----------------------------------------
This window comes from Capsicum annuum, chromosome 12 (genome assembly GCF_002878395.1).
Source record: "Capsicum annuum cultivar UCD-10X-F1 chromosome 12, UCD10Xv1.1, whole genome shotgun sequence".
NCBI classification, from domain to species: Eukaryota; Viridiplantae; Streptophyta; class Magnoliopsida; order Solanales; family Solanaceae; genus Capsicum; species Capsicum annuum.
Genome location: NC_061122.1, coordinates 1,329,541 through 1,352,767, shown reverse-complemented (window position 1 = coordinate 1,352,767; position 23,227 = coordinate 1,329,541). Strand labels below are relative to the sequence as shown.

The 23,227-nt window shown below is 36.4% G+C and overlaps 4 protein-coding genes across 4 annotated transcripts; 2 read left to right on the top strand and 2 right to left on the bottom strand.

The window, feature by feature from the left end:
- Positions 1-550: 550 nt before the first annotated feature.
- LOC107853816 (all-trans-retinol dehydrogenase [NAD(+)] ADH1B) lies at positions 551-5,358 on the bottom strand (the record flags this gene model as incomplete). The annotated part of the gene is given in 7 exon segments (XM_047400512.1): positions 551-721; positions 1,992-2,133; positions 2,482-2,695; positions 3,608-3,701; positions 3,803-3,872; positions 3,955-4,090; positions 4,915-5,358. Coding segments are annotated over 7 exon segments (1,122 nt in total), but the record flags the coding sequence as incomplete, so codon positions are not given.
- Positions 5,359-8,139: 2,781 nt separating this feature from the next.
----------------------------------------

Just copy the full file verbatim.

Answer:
This window comes from Capsicum annuum, chromosome 12 (genome assembly GCF_002878395.1).
Source record: "Capsicum annuum cultivar UCD-10X-F1 chromosome 12, UCD10Xv1.1, whole genome shotgun sequence".
NCBI classification, from domain to species: Eukaryota; Viridiplantae; Streptophyta; class Magnoliopsida; order Solanales; family Solanaceae; genus Capsicum; species Capsicum annuum.
Genome location: NC_061122.1, coordinates 1,329,541 through 1,352,767, shown reverse-complemented (window position 1 = coordinate 1,352,767; position 23,227 = coordinate 1,329,541). Strand labels below are relative to the sequence as shown.

The 23,227-nt window shown below is 36.4% G+C and overlaps 4 protein-coding genes across 4 annotated transcripts; 2 read left to right on the top strand and 2 right to left on the bottom strand.

The window, feature by feature from the left end:
- Positions 1-550: 550 nt before the first annotated feature.
- LOC107853816 (all-trans-retinol dehydrogenase [NAD(+)] ADH1B) lies at positions 551-5,358 on the bottom strand (the record flags this gene model as incomplete). The annotated part of the gene is given in 7 exon segments (XM_047400512.1): positions 551-721; positions 1,992-2,133; positions 2,482-2,695; positions 3,608-3,701; positions 3,803-3,872; positions 3,955-4,090; positions 4,915-5,358. Coding segments are annotated over 7 exon segments (1,122 nt in total), but the record flags the coding sequence as incomplete, so codon positions are not given.
- Positions 5,359-8,139: 2,781 nt separating this feature from the next.